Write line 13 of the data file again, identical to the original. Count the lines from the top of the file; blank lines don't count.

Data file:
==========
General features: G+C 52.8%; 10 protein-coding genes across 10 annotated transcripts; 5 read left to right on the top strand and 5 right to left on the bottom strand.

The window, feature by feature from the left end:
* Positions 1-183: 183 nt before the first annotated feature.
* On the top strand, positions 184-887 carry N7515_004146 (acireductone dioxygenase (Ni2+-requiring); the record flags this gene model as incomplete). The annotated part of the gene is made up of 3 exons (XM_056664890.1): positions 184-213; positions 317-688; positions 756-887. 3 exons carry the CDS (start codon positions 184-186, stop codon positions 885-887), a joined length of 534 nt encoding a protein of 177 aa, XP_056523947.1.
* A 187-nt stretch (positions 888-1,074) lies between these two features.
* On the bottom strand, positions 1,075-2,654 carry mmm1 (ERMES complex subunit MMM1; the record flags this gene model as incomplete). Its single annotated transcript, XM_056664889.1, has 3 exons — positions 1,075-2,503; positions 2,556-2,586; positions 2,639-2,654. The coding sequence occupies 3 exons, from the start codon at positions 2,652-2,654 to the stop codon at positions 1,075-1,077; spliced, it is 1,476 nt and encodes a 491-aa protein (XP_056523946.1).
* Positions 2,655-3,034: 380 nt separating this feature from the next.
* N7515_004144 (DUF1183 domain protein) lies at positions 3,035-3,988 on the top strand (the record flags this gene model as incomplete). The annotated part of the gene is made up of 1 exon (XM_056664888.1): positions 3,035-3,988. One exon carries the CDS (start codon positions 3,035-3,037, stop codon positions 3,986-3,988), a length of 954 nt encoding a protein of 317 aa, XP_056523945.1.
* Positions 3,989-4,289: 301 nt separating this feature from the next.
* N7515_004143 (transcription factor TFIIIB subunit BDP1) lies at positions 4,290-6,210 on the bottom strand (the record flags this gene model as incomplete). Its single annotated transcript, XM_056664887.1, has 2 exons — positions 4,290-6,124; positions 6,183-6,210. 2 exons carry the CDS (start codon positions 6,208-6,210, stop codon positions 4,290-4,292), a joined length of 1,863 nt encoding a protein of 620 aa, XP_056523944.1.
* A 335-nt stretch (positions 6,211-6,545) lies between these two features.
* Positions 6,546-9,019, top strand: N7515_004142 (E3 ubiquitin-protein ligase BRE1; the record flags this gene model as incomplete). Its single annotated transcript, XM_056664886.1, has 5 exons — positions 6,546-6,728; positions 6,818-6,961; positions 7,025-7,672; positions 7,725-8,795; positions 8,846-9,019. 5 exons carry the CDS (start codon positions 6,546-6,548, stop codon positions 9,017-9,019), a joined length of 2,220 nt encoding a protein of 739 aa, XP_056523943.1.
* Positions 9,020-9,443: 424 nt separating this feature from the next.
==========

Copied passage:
* Positions 9,020-9,443: 424 nt separating this feature from the next.